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“Whatever has a split hoof and is wholly cloven footed and chews its cud among the beasts, you may eat.” (11:4)

The two features stated in this pasuk are signs which identify permitted animals. No reason is stated as a rationale for their permissibility. The Abarbanel suggests that animals which chew their cud are not capable of crushing and chewing up bones.  Consequently, they feed on plants, and they do not have the ferocity of wild animals.  Their split hooves do not have claws, suggesting that these are peaceloving and relatively harmless animals. Indeed, these animals reflect the traits of compassion and mercy, which are the hallmarks of the Jewish personality. In a similar sense, Rabbi S.R. Hirsch z.l. explains that…

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“The camel, because she chews the cud, but parts not the hoof, she is unclean to you… and the pig, because he parts the hoof… but chews not the cud, he is unclean unto you.” (11:4,7)

The Midrash notes that even when Hashem describes the impure characteristics of the unclean animals, He identifies their pure features before mentioning the reason for their uncleanliness. This seems enigmatic! The Torah is listing the various unclean animals, such as the camel and the pig. Why does the Torah specify their pure characteristics altogether?  What purpose can be served by this? Horav Yerachmiel Shulman z.l. derives an important lesson from this seeming verbosity. The Torah teaches that when we are about to render the pig, camel, or any other unclean animal unacceptable for Jewish consumption, we must be considerate not…

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“And the sons of Aharon, Nadav and Avihu, each took his pan… and they offered before Hashem a strange fire.” (10:1)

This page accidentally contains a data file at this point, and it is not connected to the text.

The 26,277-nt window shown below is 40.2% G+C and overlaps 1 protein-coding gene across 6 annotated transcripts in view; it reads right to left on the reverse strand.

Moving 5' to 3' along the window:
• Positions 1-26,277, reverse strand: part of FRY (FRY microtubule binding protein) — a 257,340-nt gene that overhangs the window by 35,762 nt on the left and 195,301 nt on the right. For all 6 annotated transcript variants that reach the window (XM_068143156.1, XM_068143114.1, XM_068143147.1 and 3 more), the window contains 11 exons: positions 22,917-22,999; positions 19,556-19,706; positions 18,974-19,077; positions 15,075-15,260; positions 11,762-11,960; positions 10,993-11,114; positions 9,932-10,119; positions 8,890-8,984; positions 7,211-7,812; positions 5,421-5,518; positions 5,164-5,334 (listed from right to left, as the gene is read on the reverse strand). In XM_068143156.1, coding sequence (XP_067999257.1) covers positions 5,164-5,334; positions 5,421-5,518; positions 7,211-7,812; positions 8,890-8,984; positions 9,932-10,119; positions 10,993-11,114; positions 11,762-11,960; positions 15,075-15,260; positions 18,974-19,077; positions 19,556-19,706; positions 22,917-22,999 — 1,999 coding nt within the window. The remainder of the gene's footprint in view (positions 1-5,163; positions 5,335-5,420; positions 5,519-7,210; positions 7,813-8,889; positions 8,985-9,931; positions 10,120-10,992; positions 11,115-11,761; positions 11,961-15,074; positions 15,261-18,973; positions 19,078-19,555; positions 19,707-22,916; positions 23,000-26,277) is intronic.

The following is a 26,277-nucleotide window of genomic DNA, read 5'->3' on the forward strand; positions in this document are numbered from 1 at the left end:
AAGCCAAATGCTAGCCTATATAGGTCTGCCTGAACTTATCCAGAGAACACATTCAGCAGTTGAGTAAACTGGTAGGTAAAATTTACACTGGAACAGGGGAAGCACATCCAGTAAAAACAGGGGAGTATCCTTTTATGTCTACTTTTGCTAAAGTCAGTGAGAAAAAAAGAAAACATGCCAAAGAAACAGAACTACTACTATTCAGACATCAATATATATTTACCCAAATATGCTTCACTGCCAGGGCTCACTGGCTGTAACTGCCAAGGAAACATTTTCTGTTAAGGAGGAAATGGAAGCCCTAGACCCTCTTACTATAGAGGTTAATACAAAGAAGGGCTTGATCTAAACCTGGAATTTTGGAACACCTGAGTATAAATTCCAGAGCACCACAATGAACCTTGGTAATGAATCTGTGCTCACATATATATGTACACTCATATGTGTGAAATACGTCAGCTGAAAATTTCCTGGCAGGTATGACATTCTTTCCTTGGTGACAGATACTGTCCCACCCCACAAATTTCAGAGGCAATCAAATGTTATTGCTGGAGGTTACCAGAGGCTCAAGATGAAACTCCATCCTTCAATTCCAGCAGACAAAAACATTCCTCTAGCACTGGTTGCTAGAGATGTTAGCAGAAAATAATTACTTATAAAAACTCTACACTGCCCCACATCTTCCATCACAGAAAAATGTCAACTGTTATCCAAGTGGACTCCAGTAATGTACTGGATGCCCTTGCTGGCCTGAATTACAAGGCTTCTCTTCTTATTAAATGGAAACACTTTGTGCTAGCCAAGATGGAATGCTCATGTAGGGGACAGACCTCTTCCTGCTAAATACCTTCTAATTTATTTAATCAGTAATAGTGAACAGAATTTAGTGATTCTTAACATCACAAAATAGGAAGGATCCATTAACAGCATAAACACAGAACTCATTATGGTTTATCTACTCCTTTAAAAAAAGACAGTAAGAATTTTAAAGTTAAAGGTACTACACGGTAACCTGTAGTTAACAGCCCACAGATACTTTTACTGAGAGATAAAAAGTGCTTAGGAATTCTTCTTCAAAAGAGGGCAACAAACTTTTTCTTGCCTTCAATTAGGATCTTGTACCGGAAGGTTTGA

Nadav and Avihu brought a “strange fire” on the mizbayach, an offering that Hashem had not commanded them to bring. This violation resulted in their immediate death. The Yalkut Shimoni points out that this erroneous offering was the result of their not consulting with Moshe or with each other. This criticism seems questionable. Indeed, they should have consulted with their Rebbe, Moshe prior to offering the fire, but why were they censured for not consulting one another? Indeed, if such erudite and righteous men as Nadav and Avihu reached the same conclusion independently, it would seem obvious that consulting each…

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“This is the thing which Hashem commanded that you should do, that there may appear to you the glory of Hashem.” (9:6)

This pasuk seems enigmatic. Bnei Yisrael had already performed everything that was demanded of them. What else were they expected to do? Chazal comment that Moshe said to Bnei Yisrael, “Remove the yetzer hora from your hearts so that you will be imbued with one common awe with which to serve Hashem. As He is one, so, too, should your service to Him be one.” This Midrash begs clarification. The Netziv z.l. offers a classical explanation which carries with it a timeless message. He explains that during Moshe’s tenure as leader, some individuals already charted their own path for experiencing…

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